Friday, July 25, 2003

Putting Lessons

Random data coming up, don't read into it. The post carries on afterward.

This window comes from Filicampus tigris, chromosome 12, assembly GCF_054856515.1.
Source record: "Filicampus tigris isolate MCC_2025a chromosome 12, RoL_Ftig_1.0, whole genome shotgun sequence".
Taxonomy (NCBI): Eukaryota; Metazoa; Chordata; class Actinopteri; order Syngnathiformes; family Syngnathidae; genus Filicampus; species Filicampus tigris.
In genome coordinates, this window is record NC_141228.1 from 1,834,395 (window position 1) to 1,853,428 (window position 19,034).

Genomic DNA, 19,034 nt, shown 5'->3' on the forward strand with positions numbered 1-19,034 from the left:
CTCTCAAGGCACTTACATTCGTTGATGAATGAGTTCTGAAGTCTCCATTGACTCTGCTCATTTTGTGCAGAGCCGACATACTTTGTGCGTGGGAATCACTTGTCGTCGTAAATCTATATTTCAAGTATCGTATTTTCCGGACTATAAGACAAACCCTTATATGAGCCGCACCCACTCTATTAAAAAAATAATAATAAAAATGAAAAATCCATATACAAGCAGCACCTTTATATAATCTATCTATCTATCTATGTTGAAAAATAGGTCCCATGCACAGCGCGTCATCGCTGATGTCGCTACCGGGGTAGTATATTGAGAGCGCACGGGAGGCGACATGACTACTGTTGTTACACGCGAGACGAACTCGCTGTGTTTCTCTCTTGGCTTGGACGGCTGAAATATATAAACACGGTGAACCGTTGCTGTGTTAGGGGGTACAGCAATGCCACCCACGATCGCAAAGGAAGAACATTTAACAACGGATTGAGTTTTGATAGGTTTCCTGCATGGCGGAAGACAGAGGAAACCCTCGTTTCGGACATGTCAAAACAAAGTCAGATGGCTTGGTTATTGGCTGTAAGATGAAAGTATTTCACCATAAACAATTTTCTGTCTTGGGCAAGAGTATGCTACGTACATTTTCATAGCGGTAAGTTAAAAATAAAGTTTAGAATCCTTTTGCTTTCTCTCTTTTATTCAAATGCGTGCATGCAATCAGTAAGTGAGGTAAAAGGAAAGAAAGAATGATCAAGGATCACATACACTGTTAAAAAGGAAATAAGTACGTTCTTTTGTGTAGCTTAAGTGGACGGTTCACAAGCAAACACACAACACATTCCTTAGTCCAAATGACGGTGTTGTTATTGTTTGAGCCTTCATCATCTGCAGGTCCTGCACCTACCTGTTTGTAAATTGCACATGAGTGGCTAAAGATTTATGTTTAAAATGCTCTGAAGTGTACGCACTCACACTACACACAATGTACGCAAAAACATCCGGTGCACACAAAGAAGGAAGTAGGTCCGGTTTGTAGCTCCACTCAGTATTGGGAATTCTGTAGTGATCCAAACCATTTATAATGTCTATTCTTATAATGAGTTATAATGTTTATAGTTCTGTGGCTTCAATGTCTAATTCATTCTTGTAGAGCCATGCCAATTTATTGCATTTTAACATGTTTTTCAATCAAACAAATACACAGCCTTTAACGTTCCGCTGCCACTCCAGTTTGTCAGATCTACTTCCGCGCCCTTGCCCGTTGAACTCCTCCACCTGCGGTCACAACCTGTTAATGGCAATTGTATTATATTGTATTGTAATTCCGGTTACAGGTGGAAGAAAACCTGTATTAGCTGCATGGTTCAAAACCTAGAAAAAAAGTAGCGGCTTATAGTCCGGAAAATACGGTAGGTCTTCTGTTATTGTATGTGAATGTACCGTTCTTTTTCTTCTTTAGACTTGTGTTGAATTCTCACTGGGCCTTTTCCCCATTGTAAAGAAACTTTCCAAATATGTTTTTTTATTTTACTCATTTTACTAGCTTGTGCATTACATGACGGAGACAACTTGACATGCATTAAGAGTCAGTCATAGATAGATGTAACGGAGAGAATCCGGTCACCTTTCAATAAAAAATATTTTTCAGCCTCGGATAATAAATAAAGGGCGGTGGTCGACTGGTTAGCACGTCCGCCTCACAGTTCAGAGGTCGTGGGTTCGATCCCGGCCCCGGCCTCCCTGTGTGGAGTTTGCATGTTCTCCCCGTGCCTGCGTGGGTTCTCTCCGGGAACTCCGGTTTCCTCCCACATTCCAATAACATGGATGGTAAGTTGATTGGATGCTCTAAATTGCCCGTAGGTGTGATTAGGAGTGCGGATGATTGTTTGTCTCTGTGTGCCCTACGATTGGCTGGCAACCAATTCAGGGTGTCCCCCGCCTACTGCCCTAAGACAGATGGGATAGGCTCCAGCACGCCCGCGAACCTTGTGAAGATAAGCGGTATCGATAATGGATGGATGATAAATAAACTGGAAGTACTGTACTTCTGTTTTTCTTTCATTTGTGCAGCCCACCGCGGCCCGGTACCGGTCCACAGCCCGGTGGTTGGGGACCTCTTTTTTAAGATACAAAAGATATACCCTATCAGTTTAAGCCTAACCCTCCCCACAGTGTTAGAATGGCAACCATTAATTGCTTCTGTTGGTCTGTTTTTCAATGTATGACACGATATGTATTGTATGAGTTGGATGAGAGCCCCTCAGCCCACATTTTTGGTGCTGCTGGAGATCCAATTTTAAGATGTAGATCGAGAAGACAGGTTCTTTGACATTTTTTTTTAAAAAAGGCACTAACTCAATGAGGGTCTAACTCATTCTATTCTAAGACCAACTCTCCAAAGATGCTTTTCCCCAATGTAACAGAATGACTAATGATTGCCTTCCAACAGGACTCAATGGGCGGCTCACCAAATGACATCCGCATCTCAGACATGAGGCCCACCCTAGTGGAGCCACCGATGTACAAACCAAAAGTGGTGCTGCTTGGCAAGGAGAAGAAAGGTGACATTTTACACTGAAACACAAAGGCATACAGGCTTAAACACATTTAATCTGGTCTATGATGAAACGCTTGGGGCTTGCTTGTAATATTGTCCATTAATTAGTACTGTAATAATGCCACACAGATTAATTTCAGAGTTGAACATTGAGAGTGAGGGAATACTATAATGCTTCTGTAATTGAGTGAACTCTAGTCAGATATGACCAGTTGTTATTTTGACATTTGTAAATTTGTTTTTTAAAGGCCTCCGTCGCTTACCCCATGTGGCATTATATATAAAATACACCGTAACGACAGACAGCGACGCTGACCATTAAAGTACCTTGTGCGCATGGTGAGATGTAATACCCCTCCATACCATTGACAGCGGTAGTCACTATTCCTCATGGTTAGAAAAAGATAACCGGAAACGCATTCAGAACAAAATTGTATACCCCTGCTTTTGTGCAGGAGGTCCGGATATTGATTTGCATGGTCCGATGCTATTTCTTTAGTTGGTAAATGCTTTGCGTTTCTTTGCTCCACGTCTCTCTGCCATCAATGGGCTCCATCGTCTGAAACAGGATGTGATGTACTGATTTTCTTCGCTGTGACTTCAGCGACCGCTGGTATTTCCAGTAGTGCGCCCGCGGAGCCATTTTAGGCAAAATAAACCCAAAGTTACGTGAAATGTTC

Golf is supposed to be a cruel game, but it is also capriciously merciful. No matter how badly you play, some of your shots will go in the hole because the idiot optimism of your club selection and the mere stupidity of your course management will sometimes combine in one golden moment with a feeble swing and geriatric nerves to produce a brilliant result. This occurs surprisingly often. If you both misread and miss hit all your putts, for example, half of them will go wildly off line but half will move in the general direction of the target because the errors counteract one another. An analogue of this mechanism operates in the occasional cases in which journalists get something right. The universal corruption of our Press is sometimes moderated by an incompetence that is equally chronic but much more erratic in its effects. Thus, as Bob Somerby of the Daily Howler website ( points out, the pundits routinely get the facts wrong when they report on the current WMD scandal. They rightly attack a deeply dishonest regime but with misunderstood particulars. Unfortunately, the golf analogy quickly breaks down, because even the worst golfer really is trying to get the ball in the hole, whereas telling the truth about the public world is not the object of the sport of journalism.

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